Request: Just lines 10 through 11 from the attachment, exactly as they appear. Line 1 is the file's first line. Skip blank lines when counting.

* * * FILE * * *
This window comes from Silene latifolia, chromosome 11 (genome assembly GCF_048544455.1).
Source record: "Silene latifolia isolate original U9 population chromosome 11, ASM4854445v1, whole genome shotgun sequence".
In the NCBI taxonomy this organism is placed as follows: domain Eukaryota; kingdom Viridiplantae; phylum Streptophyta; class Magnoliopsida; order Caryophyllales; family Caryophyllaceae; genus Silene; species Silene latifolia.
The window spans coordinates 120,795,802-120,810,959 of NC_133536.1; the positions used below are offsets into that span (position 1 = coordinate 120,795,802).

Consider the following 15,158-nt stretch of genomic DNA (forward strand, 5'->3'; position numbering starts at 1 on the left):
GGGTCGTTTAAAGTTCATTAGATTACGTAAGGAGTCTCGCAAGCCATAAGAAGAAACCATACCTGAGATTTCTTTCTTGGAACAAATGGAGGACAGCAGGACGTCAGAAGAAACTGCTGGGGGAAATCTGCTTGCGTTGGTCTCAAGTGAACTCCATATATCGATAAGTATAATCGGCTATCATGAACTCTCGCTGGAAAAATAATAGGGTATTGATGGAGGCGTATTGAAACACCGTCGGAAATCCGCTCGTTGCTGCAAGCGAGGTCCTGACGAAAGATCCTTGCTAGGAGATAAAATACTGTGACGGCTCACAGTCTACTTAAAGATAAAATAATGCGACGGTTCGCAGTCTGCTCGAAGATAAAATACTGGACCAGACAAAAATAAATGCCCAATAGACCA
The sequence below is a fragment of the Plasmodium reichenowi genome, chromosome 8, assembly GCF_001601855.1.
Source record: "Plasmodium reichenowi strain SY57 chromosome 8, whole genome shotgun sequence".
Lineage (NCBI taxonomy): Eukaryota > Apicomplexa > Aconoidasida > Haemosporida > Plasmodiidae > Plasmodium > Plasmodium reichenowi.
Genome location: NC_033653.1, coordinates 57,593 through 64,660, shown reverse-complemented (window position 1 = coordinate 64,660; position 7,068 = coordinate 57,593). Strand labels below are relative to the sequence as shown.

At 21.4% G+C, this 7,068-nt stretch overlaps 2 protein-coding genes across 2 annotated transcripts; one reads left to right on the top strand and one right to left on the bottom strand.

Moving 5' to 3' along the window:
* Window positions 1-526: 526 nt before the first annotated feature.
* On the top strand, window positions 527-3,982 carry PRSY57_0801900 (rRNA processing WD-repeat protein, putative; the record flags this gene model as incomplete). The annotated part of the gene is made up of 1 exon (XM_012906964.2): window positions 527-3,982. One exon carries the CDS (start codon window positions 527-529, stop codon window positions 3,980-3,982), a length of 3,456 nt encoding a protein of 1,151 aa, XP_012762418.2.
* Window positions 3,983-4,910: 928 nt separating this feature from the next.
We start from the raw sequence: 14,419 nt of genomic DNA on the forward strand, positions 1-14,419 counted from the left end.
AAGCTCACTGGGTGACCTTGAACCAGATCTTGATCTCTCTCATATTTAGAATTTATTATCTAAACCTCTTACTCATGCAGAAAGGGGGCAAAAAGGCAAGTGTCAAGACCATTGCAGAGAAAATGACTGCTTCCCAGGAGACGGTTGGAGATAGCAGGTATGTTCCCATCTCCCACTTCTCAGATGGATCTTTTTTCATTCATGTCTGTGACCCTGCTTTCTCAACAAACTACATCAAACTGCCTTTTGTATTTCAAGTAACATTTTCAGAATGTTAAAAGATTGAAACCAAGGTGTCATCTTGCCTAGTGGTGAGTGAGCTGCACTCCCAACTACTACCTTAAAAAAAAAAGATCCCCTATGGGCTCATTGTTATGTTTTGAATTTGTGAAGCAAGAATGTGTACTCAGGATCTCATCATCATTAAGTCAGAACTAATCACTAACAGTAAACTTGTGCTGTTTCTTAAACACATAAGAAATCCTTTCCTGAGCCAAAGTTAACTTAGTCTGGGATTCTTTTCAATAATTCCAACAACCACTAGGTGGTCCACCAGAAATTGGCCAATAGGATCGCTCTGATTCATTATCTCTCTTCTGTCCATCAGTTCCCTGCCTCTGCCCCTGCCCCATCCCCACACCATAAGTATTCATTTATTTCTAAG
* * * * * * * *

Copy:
Genome location: NC_033653.1, coordinates 57,593 through 64,660, shown reverse-complemented (window position 1 = coordinate 64,660; position 7,068 = coordinate 57,593). Strand labels below are relative to the sequence as shown.

At 21.4% G+C, this 7,068-nt stretch overlaps 2 protein-coding genes across 2 annotated transcripts; one reads left to right on the top strand and one right to left on the bottom strand.